Archive for the 'Italy' Category

postcards from milan

View of the Alps

Approaching Milan, the majestic Alps appears outside my window.

Duomo at Night

I first saw the Duomo and its iconic spires at dusk. The intricacies of the facade was a sight to behold. The night quickly fell over the city, and the Duomo turned gold.

Galleria Vittorio Emanuelle II

From one house of worship to another, the Galleria Vittorio Emanuelle II next door is a church for worldly desires.

Via Monte Napoleone

My second day in Milan started with a stroll along Via Montenapoleone. The most revered street on the city’s “Golden Square”, the brands housed here can blind you – from Prada, Gucci and Louis Vuitton, to Ferragamo, Valentino and Versace.


Off Via Montenapoleone on a street named Via Santo Spirito lies the Balenciaga store. The interior is amazing and going through the racks of clothes and displays of its famous leather goods is an experience on its own.

Via Santo Spirito Irongate

On the same street we found this beautiful iron-gated building, such a perfect backdrop for a photograph. Shot a la The Sartorialist by my friend Maureen.

Via Santo Spirito Doors

Opposite is the Palazzo Bagatti Valsecchi with its gorgeous heavy doors. It now houses one of the finest museum homes in Europe.

Fiat Planters

These Fiat Planters along Via Montenapoleone are awesome. These are fiber glass versions of the Fiat 500 C model. A “green” car? Definitely.

Armani Manzoni

The Armani flagship store on Via Manzoni is a multi-concept store that covers an entire block and offers the requisite Armani clothing along with chocolates, food, books, and homeware and furnishings.

Galleria Vittorio Emanuelle II

Hungry past lunch-time, we headed to the Galleria Vittorio Emanuelle II where I saw in brilliant detail its beautiful arcades and glass dome. We settled for the restaurant across the Gucci Cafe. I had asparagus risotto with scallops.

Galleria Vittorio Emanuelle II Arcade

The obligatory Galleria Vittorio Emanuelle II shot.

Galleria Vittorio Emanuelle II Prada

In front of the Prada store. I got myself a souvenir from here. The paper bag carries the Fratteli Prada (Prada Brothers) label.

Galleria Vittorio Emanuelle II Louis Vuitton

And the Louis Vuitton store. Surprisingly, I did not enter here. A mistake?

Galleria Vittorio Emanuelle II Windows

Amazing details on the interior facade.

Autumn in Milan

Stepping out of the Galleria, we viewed the world famous La Scala from this patch of autumn leaves.

Piazza del Duomo Maureen Mark

Maureen and I decided to go back to the Duomo, where I was to take the lift to the rooftop.

Duomo View

8 euros and a short lift ride after, I was treated to views of the city from above.

Duomo Gargoyles

The Gothic cathedral took 500 years to build and is often described as one of the greatest churches in the world.

Duomo Roof Mark

The cathedral is adorned with over 3,400 statues.

Duomo Spires

And 135 spires.

Duomo Details

Everywhere you look is simply breathtaking.

Duomo Piazza del Duomo

The view of Piazza del Duomo and the Galleria Vittorio Emanuelle II.

Duomo Roof Sunset

The best time of the day to go up the roof is towards dusk, as the setting sun romances both spires and spectators.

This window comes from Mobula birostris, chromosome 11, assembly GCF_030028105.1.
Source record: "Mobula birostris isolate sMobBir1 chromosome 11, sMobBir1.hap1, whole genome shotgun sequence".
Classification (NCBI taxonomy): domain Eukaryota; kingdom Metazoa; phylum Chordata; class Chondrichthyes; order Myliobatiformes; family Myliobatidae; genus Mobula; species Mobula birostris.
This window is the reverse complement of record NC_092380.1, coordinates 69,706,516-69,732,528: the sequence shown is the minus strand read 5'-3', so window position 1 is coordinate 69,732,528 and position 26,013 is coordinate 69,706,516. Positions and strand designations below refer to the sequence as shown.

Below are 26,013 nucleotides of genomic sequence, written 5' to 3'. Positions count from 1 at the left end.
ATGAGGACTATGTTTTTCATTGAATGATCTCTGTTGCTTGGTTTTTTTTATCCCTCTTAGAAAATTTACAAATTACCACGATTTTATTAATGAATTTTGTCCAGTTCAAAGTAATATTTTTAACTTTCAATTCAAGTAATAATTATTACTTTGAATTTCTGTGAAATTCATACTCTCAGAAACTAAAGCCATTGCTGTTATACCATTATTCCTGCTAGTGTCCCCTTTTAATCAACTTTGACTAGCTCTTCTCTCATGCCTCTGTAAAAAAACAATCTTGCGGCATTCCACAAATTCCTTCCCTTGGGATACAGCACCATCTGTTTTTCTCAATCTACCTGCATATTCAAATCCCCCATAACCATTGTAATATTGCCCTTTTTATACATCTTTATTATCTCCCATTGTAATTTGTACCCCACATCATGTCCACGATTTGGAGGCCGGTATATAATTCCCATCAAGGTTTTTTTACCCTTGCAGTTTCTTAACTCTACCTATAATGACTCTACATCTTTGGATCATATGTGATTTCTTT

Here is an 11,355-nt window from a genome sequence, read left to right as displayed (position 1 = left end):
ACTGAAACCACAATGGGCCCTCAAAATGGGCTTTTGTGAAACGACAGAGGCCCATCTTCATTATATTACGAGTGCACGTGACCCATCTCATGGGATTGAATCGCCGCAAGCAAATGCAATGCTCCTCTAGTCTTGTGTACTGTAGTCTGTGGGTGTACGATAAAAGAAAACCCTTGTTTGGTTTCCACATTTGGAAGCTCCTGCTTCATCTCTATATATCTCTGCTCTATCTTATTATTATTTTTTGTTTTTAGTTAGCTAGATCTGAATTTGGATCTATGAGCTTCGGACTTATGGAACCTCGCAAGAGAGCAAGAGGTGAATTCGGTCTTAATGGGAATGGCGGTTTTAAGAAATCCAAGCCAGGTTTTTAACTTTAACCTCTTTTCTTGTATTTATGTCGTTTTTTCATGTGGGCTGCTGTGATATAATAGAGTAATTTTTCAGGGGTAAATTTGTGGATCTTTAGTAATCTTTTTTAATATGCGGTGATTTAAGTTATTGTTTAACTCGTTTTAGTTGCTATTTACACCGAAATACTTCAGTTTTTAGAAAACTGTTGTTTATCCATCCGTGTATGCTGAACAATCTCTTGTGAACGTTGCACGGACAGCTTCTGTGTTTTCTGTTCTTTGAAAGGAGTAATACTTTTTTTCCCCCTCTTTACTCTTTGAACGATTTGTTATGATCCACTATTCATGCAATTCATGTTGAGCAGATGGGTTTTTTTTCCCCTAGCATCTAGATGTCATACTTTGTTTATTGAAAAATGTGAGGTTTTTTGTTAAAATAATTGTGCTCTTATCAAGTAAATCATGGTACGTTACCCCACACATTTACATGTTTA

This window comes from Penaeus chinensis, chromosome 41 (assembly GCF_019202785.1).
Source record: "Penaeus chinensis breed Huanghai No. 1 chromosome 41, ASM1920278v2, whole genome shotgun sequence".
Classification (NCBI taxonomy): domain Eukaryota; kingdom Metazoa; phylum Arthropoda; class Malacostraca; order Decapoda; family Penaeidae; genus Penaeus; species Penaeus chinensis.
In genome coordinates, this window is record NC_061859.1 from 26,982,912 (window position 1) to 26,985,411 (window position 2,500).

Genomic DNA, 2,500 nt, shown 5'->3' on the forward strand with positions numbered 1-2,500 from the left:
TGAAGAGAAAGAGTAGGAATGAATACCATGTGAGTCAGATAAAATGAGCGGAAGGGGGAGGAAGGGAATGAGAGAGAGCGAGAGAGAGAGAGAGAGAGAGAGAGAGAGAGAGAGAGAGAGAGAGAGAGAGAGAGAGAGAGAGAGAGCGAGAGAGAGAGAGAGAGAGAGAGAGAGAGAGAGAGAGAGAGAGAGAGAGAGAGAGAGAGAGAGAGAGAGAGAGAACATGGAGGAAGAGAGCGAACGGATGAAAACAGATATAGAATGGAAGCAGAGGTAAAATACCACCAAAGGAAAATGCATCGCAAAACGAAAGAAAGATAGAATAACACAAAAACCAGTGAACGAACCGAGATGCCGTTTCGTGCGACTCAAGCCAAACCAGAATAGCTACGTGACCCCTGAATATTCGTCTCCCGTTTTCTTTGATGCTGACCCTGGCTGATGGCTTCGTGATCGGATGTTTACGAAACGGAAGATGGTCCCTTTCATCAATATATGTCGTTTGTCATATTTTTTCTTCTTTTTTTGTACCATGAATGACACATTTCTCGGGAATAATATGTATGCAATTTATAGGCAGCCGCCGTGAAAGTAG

Corso Como Outlet

I visited the Corso Como outlet on Via Tazzoli on my third day. Tucked within a discreet building, last-season goods from the world’s most exclusive men’s and women’s fashion brands are sold here. This day they had discounts on Balenciaga, Burberry Prorsum, Pierre Hardy and Prada, in addition to the already reduced rates on men’s fashion, accessories and shoes. I got something here, too. The nearby 10 Corso Como store, on the other hand, is a class on its own complete with a bookstore and a cafe.


For dinner, we headed to the Navigli District that is famous for its canals.

Officina 12

I had the rich Osso Bucco meal at Officina 12, a great looking place that serves classic and regional dishes. There is also a bar that looks happening.

Dedic Anno

Porta Ticinese with ionic columns and bearing the words Dedic. Anno. 1815.

Grom Gelato

To end this trip, a gelato was in order. We headed to Grom where I had the creamiest and smoothest Pistachio ice cream I’ve had in my life. Ever. It was so good.

Moon over Milan

Milan is as beautiful after dark as it is in daytime. And on my last night, the moon was peeking from behind the clouds. Casting its light to this wide-eyed wanderer. Buona notte Milano.


in transit: ciao milano!

Milan Duomo

Milan Last Supper

Milan Galleria Vittorio Emanuele

After a tough and extremely cold day shooting by the sea, it’s so nice to know that by tomorrow noon I’m already in Milan, where the temperature is warmer. I’m staying with my friend Maureen until Monday. It’s amazing to be in a new city and have a local tour you around. This should be fun!

Feels like this trip has already started. I won something Italian at an auction tonight, something I’ve been drooling over since it appeared in the runways of Milan. Le sigh.

Have a great weekend everyone!

postcards from cinque terre

Cinque Terre is one of those places in the world you would want to keep a secret from trolling tourists, and yet is amazingly beautiful that everyone deserves to see something so picturesque and way beyond words. If I had one extra week to spend in Italy, there is no doubt I would choose to spend it here.

Strung along Italy’s Ligurian coast, Cinque Terre’s five Old World villages are listed as a Unesco World Heritage Site. With regional trains running through La Spezia, Cinque Terre is easily reached from Pisa and Genova. One can hike from one village to the next, some taking hours, while it’s also possible to hop on and off each village with a local or regional train. It’s best to secure a Cinque Terre Card with several day-validity options so you can shuttle yourself at your own pace and convenience, maybe have breakfast in Riomaggiore, lunch in Vernazza, and dinner in Monterosso al Mare.

The first village from La Spezia, Riomaggiore, is characterized by a small beach and a wharf framed by brilliantly painted tower houses. From Riomaggiore one can reach the next village, Manarola (pictured above), by walking along the Via dell’ Amore (Path of Love), a winding cliff-side passage with romantic views of the Mediterranean Sea. Scribblings of love eternal are tagged on mountain walls, railings, and even on giant cacti. Corniglia is the only village that is not directly adjacent to the sea, but is perched on top of rolling vineyards and terraces. Vernazza, the fourth village, is a charming fishing village with a small harbour sitting under the shadows of an ancient castle and a seaside church. Monterosso Al Mare, the last village, has the only extensive sand beach in Cinque Terre (with the beach came the boys, too!). This is where we stayed during our trip, and we were billeted to a fantastic restored villa, equipped with modern facilities and balconies with views of the village and the sea. Each morning we were served freshly baked lemon pies and cakes, and we ended our stay with shots of orange liquor home made by our lovely hostess Maria.